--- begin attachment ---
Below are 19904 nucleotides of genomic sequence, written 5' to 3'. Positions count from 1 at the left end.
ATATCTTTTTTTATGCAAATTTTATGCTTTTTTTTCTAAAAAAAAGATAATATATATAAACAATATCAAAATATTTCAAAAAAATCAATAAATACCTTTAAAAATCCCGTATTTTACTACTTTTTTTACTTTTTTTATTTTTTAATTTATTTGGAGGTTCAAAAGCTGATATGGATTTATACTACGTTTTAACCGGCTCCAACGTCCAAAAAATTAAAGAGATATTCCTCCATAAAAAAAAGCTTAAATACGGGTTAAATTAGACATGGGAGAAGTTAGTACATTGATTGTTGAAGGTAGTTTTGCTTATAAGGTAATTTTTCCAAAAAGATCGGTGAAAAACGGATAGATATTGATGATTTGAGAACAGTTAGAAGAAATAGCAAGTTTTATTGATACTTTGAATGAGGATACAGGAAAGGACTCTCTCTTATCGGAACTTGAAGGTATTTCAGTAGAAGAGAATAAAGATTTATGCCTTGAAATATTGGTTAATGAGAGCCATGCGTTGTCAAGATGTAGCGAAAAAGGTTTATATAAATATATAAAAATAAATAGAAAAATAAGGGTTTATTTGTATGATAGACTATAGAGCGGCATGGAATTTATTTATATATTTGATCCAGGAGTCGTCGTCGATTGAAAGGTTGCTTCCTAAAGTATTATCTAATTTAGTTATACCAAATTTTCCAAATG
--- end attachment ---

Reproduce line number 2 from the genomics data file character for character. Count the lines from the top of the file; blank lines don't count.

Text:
ATATCTTTTTTTATGCAAATTTTATGCTTTTTTTTCTAAAAAAAAGATAATATATATAAACAATATCAAAATATTTCAAAAAAATCAATAAATACCTTTAAAAATCCCGTATTTTACTACTTTTTTTACTTTTTTTATTTTTTAATTTATTTGGAGGTTCAAAAGCTGATATGGATTTATACTACGTTTTAACCGGCTCCAACGTCCAAAAAATTAAAGAGATATTCCTCCATAAAAAAAAGCTTAAATACGGGTTAAATTAGACATGGGAGAAGTTAGTACATTGATTGTTGAAGGTAGTTTTGCTTATAAGGTAATTTTTCCAAAAAGATCGGTGAAAAACGGATAGATATTGATGATTTGAGAACAGTTAGAAGAAATAGCAAGTTTTATTGATACTTTGAATGAGGATACAGGAAAGGACTCTCTCTTATCGGAACTTGAAGGTATTTCAGTAGAAGAGAATAAAGATTTATGCCTTGAAATATTGGTTAATGAGAGCCATGCGTTGTCAAGATGTAGCGAAAAAGGTTTATATAAATATATAAAAATAAATAGAAAAATAAGGGTTTATTTGTATGATAGACTATAGAGCGGCATGGAATTTATTTATATATTTGATCCAGGAGTCGTCGTCGATTGAAAGGTTGCTTCCTAAAGTATTATCTAATTTAGTTATACCAAATTTTCCAAATG